The Municipality of Grey Highlands is looking for plenty of public feedback on its work to update its comprehensive zoning bylaw.
Grey Highlands held a virtual public open house on the process to update the bylaw on Sept. 27 in order to gather public comments, concerns and questions about what is being proposed during the update process.
Grey Highlands is in the first phase of a three-phase approach to update its zoning bylaw. The update is necessary to bring the municipality’s zoning regulations into compliance with its official plan, the Grey County official plan and recent provincial planning policy changes.
The current zoning bylaw came into effect in 2006 and is now 17 years old.
“There is a legislative mandate to do this update and there is also a societal need to update the bylaw,” said Matt Rapke, manager of planning. “Things have changed since that time. There are more pressing housing needs now than there were then. There is stuff that should be permitted as of right in the bylaw that is not currently permitted.”
Rapke said the goal of the zoning bylaw update is to create a community that is healthy; safe; productive, adaptable and resilient; inclusive and accessible; beautiful and wealthy.
The municipality is currently involved in the first phase of the update process and is gathering public feedback on the changes being proposed.
“We’re hoping to get lots of feedback from the public to determine topics of interest,” said Rapke.
The municipality set up a dedicated webpage for the project and questions, comments and concerns about the project can be emailed to: firstname.lastname@example.org
The first phase will consolidate public comments and topics of interest for council’s consideration in the near future. The second phase will include the zoning mapping (staff are currently working on the creation of the mapping) for public comment.
The draft bylaw proposes a number of changes to the zoning regulations in Grey Highlands.
The draft bylaw is recommending changes to the number of zones in Grey Highlands. Some would be collapsed into a single zone (for example: a new agriculture zone would include the former zones of: rural residential, rural commercial, agriculture, restricted agriculture and rural). Other zones would expand (for example: the residential zone would be expanded to include: residential full services, residential wastewater service and residential private service).
In addition to the zone changes, the draft also proposes changes to the following: fourplexes as-of-right, additional dwelling units, accessory buildings, home industries as-of-right, home business uses, resource-based recreation, renewable energy, minimum distance separate applicability, holding provisions and parking.
In what would be a significant change, planning staff are recommending the elimination of minimum parking requirements in the zoning bylaw.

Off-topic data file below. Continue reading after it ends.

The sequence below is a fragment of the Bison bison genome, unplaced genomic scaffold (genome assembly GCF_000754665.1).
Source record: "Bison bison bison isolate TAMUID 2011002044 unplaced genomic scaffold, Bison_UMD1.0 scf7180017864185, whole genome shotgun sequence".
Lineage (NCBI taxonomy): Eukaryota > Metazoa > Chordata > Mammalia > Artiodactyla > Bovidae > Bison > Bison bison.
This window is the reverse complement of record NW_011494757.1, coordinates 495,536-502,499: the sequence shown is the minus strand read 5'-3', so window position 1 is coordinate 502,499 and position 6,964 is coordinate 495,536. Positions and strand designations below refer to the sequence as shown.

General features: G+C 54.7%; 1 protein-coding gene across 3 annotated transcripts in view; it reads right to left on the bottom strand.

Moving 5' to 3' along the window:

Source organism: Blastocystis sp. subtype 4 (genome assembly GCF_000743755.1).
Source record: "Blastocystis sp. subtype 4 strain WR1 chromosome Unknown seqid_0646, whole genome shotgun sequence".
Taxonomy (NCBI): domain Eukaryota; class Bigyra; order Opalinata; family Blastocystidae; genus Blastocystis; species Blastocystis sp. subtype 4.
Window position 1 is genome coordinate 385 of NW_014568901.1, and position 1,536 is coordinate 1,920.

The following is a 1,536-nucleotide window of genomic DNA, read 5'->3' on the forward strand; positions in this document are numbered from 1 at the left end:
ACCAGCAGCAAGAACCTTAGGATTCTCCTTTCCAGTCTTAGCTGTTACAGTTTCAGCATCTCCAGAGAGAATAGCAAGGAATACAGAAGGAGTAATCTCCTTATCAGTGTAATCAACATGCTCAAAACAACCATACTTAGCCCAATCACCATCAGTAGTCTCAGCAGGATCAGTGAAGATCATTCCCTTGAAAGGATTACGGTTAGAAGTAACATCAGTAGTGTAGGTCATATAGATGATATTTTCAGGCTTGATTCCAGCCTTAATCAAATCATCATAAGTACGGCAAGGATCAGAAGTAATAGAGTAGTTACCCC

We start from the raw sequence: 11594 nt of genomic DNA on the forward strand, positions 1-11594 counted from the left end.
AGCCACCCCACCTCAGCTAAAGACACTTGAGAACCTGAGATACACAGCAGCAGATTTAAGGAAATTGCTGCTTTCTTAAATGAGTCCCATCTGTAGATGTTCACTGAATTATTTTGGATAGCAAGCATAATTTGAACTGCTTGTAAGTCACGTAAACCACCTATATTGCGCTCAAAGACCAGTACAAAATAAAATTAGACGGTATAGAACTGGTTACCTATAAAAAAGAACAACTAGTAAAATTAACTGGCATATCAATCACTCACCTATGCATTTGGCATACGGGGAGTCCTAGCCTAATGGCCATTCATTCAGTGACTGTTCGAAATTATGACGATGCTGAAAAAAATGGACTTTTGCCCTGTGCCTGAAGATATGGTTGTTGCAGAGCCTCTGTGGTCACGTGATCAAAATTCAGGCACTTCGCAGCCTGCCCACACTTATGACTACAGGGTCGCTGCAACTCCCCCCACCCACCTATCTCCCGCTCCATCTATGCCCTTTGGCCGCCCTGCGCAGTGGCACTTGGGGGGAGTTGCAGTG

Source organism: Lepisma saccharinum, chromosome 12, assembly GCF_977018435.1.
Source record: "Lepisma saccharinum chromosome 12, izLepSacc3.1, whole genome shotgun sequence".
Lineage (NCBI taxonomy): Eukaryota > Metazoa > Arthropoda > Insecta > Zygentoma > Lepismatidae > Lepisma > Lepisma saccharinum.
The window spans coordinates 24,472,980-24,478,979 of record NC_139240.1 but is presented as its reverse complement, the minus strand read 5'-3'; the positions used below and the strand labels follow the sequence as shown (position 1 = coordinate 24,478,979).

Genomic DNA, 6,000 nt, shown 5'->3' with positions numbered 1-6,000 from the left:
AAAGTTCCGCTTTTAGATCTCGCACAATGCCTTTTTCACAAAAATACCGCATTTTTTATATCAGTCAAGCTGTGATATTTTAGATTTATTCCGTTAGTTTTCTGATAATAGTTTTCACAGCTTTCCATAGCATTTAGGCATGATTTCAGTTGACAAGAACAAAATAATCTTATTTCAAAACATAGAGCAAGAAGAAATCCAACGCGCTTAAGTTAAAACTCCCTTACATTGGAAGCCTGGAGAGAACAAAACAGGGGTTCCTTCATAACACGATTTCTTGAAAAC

In his presentation, Rapke included examples of buildings in Markdale that were limited in size (a second-story apartment could not be added) due to minimum parking requirements.
“It becomes a very large hindrance,” Rapke said of the parking minimums. “And results in hidden societal costs.”
Public comments and concerns at the open house included: the implications of the zoning bylaw update on the Talisman lands in Kimberley, the zoning bylaw update being done before an official plan update, how to encourage more affordable housing through zoning, increasing housing density in rural hamlets and the future of the zone “future development.”
On the Talisman lands:
Rapke said that property currently has a special official plan designation that does allow development. He said the “future development” zone offers the ability to put a “hold” on a property.
“They can’t do anything until they show up later for an amendment,” said Rapke. “That’s what will happen on that property.”
On the zoning bylaw ahead of the official plan:
Rapke said official plan and zoning bylaw updates run in a cycle. The official plan was last updated in 2015-2017, which means they are in the right timeline.
On affordable housing:
Rapke explained that the zoning bylaw is a list of what is not allowed.
“The only thing the zoning bylaw does at the end of the day is prohibit stuff,” he said. “The only thing it can really do is not prohibit certain types of housing in certain places.”
He said provincial policies now permit additional housing units and he said the municipality can assist by eliminating restrictions like parking minimums to encourage more housing.
On housing density in rural hamlets:
Rapke said the biggest barrier to allowing more housing development in rural areas is septic system capacity. He said future studies would have to be conducted to justify an expansion of rural housing capacity or proposals could be considered on a site-specific basis where septic services are adequate and/or not a concern.
On the “future development” zone:
Rapke explained that “future development” was a hold on a property pending a future amendment.
“It’s to avoid permitting something as-of-right that shouldn’t be (permitted),” he said.
Planning staff will now be working to determine topics of interest and will be consolidating public comments received so far. In the near future, their findings will be presented to council for changes to the first draft of the bylaw. Following which, the second draft of the proposed bylaw will be prepared.
Chris Fell, Local Journalism Initiative Reporter, CollingwoodToday.ca